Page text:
Menopause is a biological and natural process that marks the end of women's menstrual cycles. During menopause, the amount of follicles in the ovaries decreases and accordingly, estrogen production decreases. Over time, estrogen production ceases and the ovaries shrink. Accordingly, the menstrual cycle is interrupted and reproductive ability is lost.
In most women, menopause occurs at a suitable age when the ovaries naturally deplete the egg reserve, estrogen and progesterone production; In some, the ovaries may occur as a result of specific treatment methods such as chemotherapy and radiotherapy, and in others, surgical removal of both ovaries.
The menopause process is examined in three different periods.
Perimenopause: The period in which the signs that the person is approaching menopause are seen is called perimenopause. This process, which can also be defined as the pre-menopausal period, begins in the years before the person's last menstrual period. During this period when ovulation continues, the function of the eggs decreases. In this process, the person may become pregnant, albeit with a low probability. The perimenopause period, which usually lasts for 4 years, ends after the person does not have a menstrual period for 12 months, and then the menopause period begins.
Menopause: A woman's ovaries lose their function in the period of menopause, which begins 12 months after the last menstrual bleeding. As a result, fertility also comes to an end.
Postmenopause: In the postmenopausal period, which is used to define the years after menopause, the symptoms of menopause decrease. However, during this period, the person is at high risk for many different health problems such as osteoporosis (bone loss) and heart diseases. During this period, it is recommended to use medication and make lifestyle changes under the supervision of a physician.
Surgical Menopause: Some surgical interventions may cause premature menopause. If the ovaries of a menstruating woman are removed as a result of surgery or a surgical procedure, menstruation ceases and menopause occurs. Cancer treatments such as radiation treatments and chemotherapy can also cause menopause. However, the loss of ovarian function seen during cancer chemotherapy is reversible.
A person can understand that he will enter menopause, based on the symptoms that occur in his body. The heaviness or prolongation of menstrual periods and the irregularity of these periods are the harbingers of menopause. During menopause, many physical and psychological changes occur in the person.
Other symptoms are physical, psychological and sexual problems and can be listed as follows:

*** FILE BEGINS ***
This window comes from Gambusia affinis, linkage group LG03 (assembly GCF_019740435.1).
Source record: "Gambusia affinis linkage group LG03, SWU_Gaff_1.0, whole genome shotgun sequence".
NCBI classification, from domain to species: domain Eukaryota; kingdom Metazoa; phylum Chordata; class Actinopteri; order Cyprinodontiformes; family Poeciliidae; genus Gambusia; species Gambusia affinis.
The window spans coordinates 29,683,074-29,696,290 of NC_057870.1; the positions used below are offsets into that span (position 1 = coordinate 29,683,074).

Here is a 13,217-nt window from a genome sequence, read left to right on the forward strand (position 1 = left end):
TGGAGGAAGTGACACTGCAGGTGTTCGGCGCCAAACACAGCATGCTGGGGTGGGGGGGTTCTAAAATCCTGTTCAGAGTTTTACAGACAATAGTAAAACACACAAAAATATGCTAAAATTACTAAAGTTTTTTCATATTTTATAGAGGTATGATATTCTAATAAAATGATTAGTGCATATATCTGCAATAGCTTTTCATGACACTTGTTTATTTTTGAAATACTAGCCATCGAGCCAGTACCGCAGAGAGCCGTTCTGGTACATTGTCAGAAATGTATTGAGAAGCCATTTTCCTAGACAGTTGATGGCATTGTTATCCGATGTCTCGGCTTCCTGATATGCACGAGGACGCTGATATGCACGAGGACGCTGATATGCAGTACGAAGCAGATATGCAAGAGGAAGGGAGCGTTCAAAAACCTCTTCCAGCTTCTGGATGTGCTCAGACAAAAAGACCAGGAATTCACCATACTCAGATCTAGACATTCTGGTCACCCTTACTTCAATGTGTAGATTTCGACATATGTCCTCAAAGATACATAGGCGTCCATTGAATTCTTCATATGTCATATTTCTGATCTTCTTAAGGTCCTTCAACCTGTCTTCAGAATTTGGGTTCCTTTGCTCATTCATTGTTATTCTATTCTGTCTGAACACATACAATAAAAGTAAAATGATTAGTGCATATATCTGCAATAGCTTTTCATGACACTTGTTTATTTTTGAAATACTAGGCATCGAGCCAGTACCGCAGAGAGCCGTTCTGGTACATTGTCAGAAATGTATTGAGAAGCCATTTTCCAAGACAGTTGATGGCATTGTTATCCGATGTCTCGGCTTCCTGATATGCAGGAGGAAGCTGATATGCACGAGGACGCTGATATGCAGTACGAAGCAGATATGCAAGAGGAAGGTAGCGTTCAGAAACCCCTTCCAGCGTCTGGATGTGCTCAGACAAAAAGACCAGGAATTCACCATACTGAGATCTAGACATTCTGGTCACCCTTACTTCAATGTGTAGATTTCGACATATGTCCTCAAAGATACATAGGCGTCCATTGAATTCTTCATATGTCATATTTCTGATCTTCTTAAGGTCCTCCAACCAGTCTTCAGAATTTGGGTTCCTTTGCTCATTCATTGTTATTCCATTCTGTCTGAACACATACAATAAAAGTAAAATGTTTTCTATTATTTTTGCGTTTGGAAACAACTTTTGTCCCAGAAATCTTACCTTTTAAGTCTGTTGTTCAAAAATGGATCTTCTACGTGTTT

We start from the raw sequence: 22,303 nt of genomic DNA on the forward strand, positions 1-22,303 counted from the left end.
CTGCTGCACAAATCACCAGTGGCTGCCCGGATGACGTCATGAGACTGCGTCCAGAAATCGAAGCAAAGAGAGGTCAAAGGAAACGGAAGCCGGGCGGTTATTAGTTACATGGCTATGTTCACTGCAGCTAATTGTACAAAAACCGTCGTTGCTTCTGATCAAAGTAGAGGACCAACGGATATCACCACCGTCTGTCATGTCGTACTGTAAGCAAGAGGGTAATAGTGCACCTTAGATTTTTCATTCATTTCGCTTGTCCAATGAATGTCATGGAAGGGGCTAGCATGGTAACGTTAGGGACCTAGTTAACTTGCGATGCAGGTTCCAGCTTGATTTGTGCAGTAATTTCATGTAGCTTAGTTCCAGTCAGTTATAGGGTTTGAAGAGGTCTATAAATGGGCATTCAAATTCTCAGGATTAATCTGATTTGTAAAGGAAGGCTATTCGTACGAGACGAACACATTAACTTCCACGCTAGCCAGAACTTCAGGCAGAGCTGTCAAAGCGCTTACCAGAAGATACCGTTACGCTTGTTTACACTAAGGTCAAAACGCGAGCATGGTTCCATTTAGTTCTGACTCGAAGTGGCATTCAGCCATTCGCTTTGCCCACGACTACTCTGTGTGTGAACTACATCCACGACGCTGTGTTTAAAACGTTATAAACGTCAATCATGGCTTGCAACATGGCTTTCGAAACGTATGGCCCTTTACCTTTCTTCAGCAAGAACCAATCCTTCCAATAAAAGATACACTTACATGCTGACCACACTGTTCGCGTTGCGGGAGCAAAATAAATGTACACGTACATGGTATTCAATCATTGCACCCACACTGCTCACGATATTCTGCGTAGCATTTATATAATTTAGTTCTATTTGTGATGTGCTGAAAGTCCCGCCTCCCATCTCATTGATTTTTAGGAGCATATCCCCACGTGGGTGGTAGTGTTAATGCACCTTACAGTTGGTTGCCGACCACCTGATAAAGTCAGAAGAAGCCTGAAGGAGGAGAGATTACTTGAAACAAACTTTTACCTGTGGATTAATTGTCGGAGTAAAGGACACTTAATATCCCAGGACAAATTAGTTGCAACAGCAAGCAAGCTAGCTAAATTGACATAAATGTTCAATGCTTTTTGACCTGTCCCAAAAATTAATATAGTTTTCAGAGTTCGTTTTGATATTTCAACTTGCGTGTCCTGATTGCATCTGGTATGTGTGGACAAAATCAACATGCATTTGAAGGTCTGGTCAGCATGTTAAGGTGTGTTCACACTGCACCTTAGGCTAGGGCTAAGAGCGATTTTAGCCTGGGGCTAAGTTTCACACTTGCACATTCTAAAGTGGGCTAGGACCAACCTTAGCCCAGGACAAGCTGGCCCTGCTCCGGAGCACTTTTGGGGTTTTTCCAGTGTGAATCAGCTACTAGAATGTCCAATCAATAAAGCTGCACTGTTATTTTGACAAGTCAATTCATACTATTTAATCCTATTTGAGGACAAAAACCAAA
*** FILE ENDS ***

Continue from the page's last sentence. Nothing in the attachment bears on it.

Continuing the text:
If a person has symptoms of menopause, he should go to the doctor and be examined. The physician first listens to the patient's complaint and requests a laboratory test to measure LH and FSH hormones in the blood on the third day of menstruation.
In women with menstrual irregularity, if the FSH level is 40 pg/ml and above, the person is diagnosed with menopause. A FSH level of 25 to 39 pg/ml indicates that the person is in the premenopausal period. The physician may request additional tests to investigate a different disease that causes menstrual irregularity.
Menopause is not treated as it is a natural process. Rather than medical treatment, menopause treatment focuses on relieving signs and symptoms that may be bothersome to the person and preventing or managing chronic conditions that can occur with aging.
Treatments to be used to manage menopausal symptoms primarily include hormone therapy. Estrogen therapy is the most effective treatment method to relieve hot flashes that occur in the person with menopause. Estrogen also helps prevent bone loss.
It is possible to use vaginal estrogen to relieve vaginal dryness. In this treatment technique, estrogen can be delivered directly into the vagina using a vaginal cream, tablet or ring. This treatment provides the body with a small amount of estrogen that is absorbed by the vaginal tissues and helps to relieve some urinary problems or problems that can negatively affect sexual intercourse, such as vaginal dryness.
Some antidepressants in the selective serotonin reuptake inhibitor drug class called SSRIs can help reduce hot flashes caused by menopause, if used in small amounts.
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